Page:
This view from the stage shows the restored roof of the auditorium of the historic 1927 Boynton Beach High School. The ceiling still boasts its original Dade County pine beams. Photos by Jerry Lower/The Coastal Star
Years in remaking, old Boynton high school soon to raise curtain as arts center
By Jan Engoren
Rescued from demolition by a grass-roots effort and transformed into a dynamic cultural arts and activities destination, the historic Boynton Beach High School is nearly ready to shine as the centerpiece of Town Square.
Town Square is a public/private partnership between the city of Boynton Beach and E2L Real Estate Solutions LLC and is scheduled to be up and running this summer, with the old high school to open sometime before then.
According to the city, the 20-acre development will be “a place for connecting — connecting the city’s historic past to its vibrant future; residents to each other; community members and visitors to arts, culture and other activities.”
The 28,009-square-foot high school building at 125 E. Ocean Ave. was neglected and vacant since 1990, and in need of some major TLC. Assistant City Manager Colin Groff, who is in charge of the project and gave a tour of the site in mid-March, said it took at least eight months of mold remediation, and cleaning up mildew, asbestos and lead paint before restoration of the property.
When finished, the school renovation alone is estimated to come in at $11.3 million, according to Groff.
“We want the community involved in using this building and all the activities we have planned — from art, dance, yoga, karate and fencing classes to rotating public art installations,” Groff said. “We want to bring people downtown to eat, shop, have fun and play.
“We are re-creating downtown Boynton Beach,” he says. “This building will be engaged 24/7. This will be the place to be.”
Renovations were designed to keep the historical aspects of the 1927 structure intact, as the building is listed on the Boynton Beach Register of Historic Places. Efforts have been made to preserve the bell tower; historic window shapes (bringing them up to code and adding hurricane impact); and the school’s crest, original art on the facade (torches depicting enlightenment and learning) and a shield with laurels representing achievement.
But everything else has been upgraded for modern conveniences — Wi-Fi, air conditioning, elevators and ADA accessibility. Even the bathrooms were redesigned as replicas of the originals with updated hardware and facilities.
Diane Valentini, who will manage the new cultural arts center, says it will have an on-site Fred Astaire Dance Studio, “every art class you can imagine,” and will work with the Lake Worth Playhouse to bring live performances to the venue.
Outdoors, a patio space will be available to rent for events, Groff says, and the grounds will include a family adventure park with themes tied to the city’s history. Examples include a ship, a 25-by-12-foot butterfly representing local endangered butterfly species, a large jellyfish figure, a Flagler train and a statue of the Barefoot Mailman.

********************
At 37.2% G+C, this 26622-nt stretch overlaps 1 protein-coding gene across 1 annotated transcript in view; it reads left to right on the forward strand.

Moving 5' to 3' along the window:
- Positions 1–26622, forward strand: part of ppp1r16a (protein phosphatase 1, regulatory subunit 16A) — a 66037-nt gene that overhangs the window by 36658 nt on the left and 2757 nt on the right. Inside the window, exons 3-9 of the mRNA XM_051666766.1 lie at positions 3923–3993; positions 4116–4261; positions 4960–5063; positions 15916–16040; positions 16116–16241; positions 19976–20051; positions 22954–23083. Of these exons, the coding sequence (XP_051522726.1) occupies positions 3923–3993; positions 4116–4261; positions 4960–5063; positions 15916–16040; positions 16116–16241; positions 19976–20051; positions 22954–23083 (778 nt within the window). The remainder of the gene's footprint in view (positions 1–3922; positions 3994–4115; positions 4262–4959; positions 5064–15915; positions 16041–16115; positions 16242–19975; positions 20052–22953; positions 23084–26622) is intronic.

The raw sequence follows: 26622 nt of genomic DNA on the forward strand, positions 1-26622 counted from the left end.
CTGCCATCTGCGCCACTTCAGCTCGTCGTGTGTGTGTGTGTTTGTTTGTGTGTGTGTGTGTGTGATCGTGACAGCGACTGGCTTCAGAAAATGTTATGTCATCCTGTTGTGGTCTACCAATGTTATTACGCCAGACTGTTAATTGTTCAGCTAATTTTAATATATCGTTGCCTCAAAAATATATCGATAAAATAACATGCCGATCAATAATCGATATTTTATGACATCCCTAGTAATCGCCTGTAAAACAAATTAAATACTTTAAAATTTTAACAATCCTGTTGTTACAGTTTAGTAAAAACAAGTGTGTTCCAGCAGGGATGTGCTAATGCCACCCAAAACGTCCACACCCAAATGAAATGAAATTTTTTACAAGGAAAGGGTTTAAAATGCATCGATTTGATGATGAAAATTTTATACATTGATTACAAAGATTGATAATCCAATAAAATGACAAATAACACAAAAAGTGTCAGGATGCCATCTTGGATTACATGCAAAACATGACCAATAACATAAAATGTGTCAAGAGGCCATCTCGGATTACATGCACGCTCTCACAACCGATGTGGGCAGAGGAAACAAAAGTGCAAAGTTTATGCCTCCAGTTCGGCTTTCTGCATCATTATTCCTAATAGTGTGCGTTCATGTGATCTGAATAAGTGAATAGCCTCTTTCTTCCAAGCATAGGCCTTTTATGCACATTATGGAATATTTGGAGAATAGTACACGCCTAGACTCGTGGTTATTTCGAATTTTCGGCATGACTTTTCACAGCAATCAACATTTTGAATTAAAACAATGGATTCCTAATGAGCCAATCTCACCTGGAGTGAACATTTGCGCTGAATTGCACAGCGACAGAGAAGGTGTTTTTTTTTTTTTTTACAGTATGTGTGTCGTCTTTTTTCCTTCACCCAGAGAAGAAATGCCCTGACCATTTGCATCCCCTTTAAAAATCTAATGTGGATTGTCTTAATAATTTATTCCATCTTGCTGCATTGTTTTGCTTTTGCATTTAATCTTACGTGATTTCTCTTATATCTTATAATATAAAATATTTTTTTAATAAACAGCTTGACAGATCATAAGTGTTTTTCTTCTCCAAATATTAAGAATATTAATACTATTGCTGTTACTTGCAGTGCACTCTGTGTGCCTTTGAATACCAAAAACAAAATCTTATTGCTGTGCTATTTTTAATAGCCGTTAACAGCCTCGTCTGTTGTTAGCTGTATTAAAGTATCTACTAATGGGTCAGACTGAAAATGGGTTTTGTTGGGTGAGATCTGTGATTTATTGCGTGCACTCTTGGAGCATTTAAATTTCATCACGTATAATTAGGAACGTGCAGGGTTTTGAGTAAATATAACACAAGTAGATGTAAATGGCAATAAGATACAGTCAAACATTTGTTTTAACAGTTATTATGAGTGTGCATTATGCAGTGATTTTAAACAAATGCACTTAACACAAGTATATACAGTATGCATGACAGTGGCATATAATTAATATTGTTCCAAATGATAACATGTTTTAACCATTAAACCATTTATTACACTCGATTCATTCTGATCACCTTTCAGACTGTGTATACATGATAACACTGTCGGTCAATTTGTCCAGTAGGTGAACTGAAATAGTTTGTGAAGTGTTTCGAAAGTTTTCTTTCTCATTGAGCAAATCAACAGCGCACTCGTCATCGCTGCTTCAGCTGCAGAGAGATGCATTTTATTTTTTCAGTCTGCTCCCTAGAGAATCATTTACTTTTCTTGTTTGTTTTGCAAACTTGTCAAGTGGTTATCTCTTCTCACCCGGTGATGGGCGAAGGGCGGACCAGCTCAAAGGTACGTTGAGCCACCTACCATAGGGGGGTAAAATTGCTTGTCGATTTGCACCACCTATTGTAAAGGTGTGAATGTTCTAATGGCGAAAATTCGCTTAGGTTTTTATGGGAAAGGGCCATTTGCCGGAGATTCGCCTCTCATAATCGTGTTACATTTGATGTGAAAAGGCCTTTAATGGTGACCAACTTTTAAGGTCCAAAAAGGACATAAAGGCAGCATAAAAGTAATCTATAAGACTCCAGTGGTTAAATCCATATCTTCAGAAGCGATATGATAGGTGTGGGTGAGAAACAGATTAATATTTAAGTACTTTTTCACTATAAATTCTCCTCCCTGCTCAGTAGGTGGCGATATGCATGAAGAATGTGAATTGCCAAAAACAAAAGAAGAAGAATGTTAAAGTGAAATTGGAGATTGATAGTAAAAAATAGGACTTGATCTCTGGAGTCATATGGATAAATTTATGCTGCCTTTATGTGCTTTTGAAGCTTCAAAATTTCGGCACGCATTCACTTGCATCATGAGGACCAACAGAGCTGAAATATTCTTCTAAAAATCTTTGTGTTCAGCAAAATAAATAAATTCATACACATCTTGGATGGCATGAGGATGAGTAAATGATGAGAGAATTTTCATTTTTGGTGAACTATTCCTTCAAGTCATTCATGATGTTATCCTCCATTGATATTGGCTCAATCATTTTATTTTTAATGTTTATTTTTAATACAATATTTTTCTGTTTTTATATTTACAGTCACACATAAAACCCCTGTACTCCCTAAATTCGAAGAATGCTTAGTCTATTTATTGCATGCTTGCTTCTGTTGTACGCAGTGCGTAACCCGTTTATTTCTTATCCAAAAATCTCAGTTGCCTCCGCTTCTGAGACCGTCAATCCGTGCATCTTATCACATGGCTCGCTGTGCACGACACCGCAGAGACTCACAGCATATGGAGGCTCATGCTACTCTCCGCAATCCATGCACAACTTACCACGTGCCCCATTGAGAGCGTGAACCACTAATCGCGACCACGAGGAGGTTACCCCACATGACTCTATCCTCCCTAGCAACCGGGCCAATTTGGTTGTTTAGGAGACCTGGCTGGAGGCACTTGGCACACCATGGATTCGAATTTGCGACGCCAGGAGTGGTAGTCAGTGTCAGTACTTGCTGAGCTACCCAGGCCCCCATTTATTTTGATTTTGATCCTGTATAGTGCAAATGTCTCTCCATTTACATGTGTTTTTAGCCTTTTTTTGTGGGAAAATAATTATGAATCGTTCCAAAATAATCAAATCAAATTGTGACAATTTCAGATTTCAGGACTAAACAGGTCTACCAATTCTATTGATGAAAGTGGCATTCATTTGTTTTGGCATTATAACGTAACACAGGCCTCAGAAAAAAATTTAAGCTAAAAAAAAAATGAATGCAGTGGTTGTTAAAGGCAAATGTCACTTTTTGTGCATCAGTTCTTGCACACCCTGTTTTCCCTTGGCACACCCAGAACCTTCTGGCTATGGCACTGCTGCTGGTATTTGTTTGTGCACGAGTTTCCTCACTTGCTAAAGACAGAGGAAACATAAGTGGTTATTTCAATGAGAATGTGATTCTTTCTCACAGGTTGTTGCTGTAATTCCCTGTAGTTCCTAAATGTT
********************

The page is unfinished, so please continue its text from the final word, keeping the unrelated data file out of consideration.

The “pride and joy” of the renovation, says Groff, is the old school auditorium/gym, with its eight original Dade County pine beams. As one of the largest auditoriums in South Palm Beach County, it will seat 300 at tables and 500 in other chairs. It will be the future home of the city’s renowned biennial kinetic art events.
“We’re very proud of it,” Groff says.
Plans call for staff to move into the building as soon as a few months and to initiate programs over the summer.
The new City Hall is scheduled to open July 21, when construction moves to the outer edges of the project, including building a parking garage, completing the landscaping and breaking ground on a hotel.
Eventually the complex will include retail stores, restaurants, residential units and a new fire station and library.
City seeks donors
Groff says that the city is looking for donors and that naming rights are available to individuals, organizations, businesses and foundations that would like to support additional technology for the auditorium and other rooms.
Rights start at $1,500 for the “Wish Upon a Starfish,” a 3-D graphic starfish, and go up to $2 million to have your name on the Schoolhouse Children’s Museum building.
Naming opportunities are available for all aspects of Town Square. In the Children’s Museum, new features include “Water World,” an interactive coastal and mangrove exhibit, available for $150,000, and the “Pepper Patch,” an interactive farming exhibit, for $125,000.
Brian Martin installs ceiling tiles in a second-floor classroom of the old Boynton Beach High School, which has been updated with new electrical, plumbing and air-conditioning systems. Photos by Jerry Lower/The Coastal Star
Reflections and Synesthesia, kinetic art pieces on the plaza, can bear your name for $300,000 and $100,000, respectively.
Your plaque on the Barefoot Mailman’s Adventure Trail will cost $20,000.
Groff emphasized that the building complex will be secure and safe. “Our residents have made the right decision in going forward with these plans and should be very proud of their new building and downtown,” he said.
“Bring your mom, grab a cup of coffee at City Hall, drop the kids off at dance or the library, park once and take advantage of everything there will be to offer in our new downtown,” said city spokeswoman Eleanor Krusell. “This is an inclusive complex with something for everybody.”